There is really a perfect groove between the trumpet and the thumping baseline. One discovers complex melodies layered upon one another in perfect synchrony. It hits very deep just before it fades out into nothingness – there’s something really touching about how the atmosphere goes from energetic – to sullen and accepting of its own fate. Personally, there’s not been many songs that hit as deep as this one, the only exception being the repertoir of Keluar. That’s a good point of reference when it comes to how expressive the song really is.

WhenUnter Die Haut” storms in with the alluring electronic body music á la Schwefelgelb – one is immediately hooked. Repeated in this song is the atmospheric notion of the previous song, but with an extended prescence of the trumpet which gives it a huge sound. Sharp baselines tear through whilst the attendance of the synthesizer sounds make for enjoyable rhythms. One thing that is more characteristic of this song is the presence of the vocalist – he tears through like nothing with an attitude perfectly in tune with the bombasticness of the soundscape.

Not much more can be said about the song as such. It translates perfectly into “Dir & Mir“, whose atmosphere is more focused in terms of the percussion. Added into the mix is a guitar that doesn’t leave you hanging with meaningless riffs. Everything is in tune with each individual song and the laid back style in this one captures the attitude perfectly. There’s a discipline, a decadence and a retrospective imagined into sound. An unnatural blend of genres that shouldn’t have been – but became something more then a transgression into awfulness.

“Kalter Atem” almost catches one off-guard in terms of how the intro makes one expect the awfulness of aggro-tech to leap into the mix and ruin everything. Sadly enough, the beats in this song aren’t really much to cheer for. They do nothing more then keep the rhythm steady, although monotonous – it is bad monotony. The atmosphere don’t develop until the song is almost over anyway. It gives the air of being intermission before the continuation of the next half of the album.

Brennende Brücken” is really minimalistic – giving the vocalist more space to shine. Together with the low-key trumpets in this one, it adds a more sincere touch and you feel closer attached to the musicians as such. It is hard to explain, but the immaculate use of sampling and the tearfelt delivery of the vocalist reeks of passion. The further in you get, more experimentalism is added – which makes it feel like something new in electronica. As the melodies are intimately attached but so far away from one another in the atmosphere, it gives off a really nice vibe.

Wow, the intro on “Der Himmel Explodiert (feat. Drangsal)” stir things around even more. The depths of the synthesizers is a nice touch – and then, suddenly, electronic body music in its purest form is added to the mix. There’s a more exotic kind of atmosphere in this song and you really can’t get enough of the trumpets. As Drangsal is introduced, there’s a noticeable shift to the more upbeat and lighter soundscape. It is a nice addition which makes it more distinguishable from the other songs one already have listened to. The outro is what the intro of this song was but it is perfect the way it is.

If rhythm was something lacking earlier, in comparison with melody, “Der Augenblick” adds even more ambitious percussionism – giving it a multi-layered, energetic switch into danceable electronic music. You’re given an acute sense of controlled chaos. Because it is “The Moment” – which would’ve been cheesy had it been in english instead of german. For some moments one is not sure if it is about to go full-on psy-trance or if it won’t go astray at all. This goes to show what they are capable of and that they don’t limit themselves to formulaic songs, because everything is well thought out and dynamic.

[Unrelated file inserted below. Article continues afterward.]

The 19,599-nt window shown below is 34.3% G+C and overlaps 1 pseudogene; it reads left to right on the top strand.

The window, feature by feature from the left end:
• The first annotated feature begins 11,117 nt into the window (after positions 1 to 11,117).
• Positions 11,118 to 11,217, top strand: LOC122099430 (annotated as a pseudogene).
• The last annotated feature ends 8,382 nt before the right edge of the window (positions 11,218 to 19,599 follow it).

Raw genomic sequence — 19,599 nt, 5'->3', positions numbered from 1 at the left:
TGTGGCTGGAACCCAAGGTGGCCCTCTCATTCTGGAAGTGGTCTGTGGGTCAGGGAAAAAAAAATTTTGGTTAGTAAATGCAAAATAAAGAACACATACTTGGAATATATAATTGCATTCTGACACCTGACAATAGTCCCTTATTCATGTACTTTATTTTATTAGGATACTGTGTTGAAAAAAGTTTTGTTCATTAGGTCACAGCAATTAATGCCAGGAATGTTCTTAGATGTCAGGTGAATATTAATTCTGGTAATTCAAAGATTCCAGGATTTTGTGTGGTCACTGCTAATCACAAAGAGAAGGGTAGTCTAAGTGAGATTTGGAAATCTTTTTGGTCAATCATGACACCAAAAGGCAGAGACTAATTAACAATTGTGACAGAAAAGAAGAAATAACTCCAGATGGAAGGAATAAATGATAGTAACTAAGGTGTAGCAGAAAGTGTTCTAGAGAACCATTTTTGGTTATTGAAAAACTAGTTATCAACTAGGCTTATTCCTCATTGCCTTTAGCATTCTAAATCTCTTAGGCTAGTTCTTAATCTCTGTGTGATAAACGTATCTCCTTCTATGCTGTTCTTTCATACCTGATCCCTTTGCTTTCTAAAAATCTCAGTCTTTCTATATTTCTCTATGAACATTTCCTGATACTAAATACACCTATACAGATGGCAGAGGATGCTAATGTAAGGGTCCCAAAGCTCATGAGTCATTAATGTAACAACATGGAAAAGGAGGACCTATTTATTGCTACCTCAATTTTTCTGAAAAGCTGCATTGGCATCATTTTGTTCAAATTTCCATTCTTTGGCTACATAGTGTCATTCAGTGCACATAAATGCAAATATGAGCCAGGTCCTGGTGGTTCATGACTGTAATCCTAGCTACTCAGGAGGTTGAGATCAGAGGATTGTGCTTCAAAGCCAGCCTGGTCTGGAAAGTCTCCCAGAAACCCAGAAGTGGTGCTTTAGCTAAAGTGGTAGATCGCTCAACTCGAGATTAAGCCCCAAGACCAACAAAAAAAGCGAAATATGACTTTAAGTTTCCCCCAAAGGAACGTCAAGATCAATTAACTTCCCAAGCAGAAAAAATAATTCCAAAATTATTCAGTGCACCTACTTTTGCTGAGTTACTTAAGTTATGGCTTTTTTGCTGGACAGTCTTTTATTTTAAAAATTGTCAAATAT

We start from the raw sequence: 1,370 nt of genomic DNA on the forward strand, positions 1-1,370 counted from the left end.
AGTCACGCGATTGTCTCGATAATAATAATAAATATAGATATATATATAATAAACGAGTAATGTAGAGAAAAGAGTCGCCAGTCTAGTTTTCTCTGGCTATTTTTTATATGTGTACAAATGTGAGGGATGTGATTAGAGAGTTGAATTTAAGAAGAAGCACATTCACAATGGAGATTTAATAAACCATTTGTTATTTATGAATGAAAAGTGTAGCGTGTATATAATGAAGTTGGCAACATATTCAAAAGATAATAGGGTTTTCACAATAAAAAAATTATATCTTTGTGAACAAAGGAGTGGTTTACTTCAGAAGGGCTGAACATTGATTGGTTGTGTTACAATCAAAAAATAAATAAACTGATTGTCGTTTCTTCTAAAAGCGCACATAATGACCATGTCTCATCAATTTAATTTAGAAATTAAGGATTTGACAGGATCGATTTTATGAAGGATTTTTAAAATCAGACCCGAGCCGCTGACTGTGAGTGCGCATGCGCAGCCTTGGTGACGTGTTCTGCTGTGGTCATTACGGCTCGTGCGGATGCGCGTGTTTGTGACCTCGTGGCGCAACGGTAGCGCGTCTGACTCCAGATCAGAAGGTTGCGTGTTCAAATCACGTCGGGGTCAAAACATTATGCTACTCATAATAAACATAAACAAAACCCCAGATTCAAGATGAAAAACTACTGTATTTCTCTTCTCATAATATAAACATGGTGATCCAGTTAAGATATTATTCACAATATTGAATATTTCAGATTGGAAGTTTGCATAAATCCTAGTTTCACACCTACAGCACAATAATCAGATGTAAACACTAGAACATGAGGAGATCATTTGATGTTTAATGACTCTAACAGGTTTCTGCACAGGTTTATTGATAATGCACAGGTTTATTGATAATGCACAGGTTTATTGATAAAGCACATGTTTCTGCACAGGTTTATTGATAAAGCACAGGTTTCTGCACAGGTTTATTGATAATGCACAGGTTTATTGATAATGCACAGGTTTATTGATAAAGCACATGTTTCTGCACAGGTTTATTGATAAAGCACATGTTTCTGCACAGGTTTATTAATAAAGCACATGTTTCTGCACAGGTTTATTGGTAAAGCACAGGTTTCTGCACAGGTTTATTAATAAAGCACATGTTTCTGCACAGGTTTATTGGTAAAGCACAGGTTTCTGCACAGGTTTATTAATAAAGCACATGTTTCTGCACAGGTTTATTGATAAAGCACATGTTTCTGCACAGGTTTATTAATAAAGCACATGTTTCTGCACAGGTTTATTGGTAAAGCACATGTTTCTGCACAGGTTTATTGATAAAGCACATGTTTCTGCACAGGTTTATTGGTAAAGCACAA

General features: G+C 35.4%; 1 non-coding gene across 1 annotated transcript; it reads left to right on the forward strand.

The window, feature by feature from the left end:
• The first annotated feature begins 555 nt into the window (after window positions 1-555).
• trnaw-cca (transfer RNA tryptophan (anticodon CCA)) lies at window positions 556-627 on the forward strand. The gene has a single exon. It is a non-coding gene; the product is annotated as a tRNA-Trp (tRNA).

Dein Hertz Wiegt Tausend Scherben” feels very retro. The synthesizers in this song add mystery into their music. It is quite a straight-forward song but the melodies are some of the nicest on this record so far. Dreamy, but saturnine to the core. The constant use of the trumpet in almost each song is about what the saxophone is to 80-90’s action movies – though the main difference would be that it never gets tiresome. Max Rieger have really outdone himself and Die Selektion were right to add his instrument into the mix. The casualness of the vocals is also another thing of note in this song – they seem so unforced and authentic. Lyrically speaking it is very good in all its simplicity.

Deine Stimme“, the last song on this album, really says something about where they might be heading next with future releases. There’s a heavier, more experimental tone to the synthesizers and the vocalist concludes the record mysteriously. Reverberated voices and noisy rambunctiousness – a cyberpunk feeling. A clarity, a mission of something even more grandiose. After having listened to this album it feels empty, especially when the last song in the end of it builds up something that might’ve even been a tenth song. aufnahme + wiedergabe really knew what they had assembled when releasing this.

Listen to the release down below in full and if it is alluring to you – buy one or both of the physical releases. Currently available on limited edition CD and vinyl.

 

 

Listen: Ancient Methods × Black Egg – The ‘Ohne Hände’ Remixes 12″

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Chaos-disciplinarians Black Egg have been ushered from their sheltering oval cistern by Wollenhaupt. The group had their magic rejuvenated as he channeled the sullen vigor for his own intentions. “Michael Wollenhaupt!“, they shouted in unison. Now his name was finally to be known to the world. He had long before hidden under the guise of Ancient Methods—a brutally resounding, uncompromising manner. Now he was finally a part of the collective aufnahme + wiedergabe—if only a loose connection between an egg and its hatchery.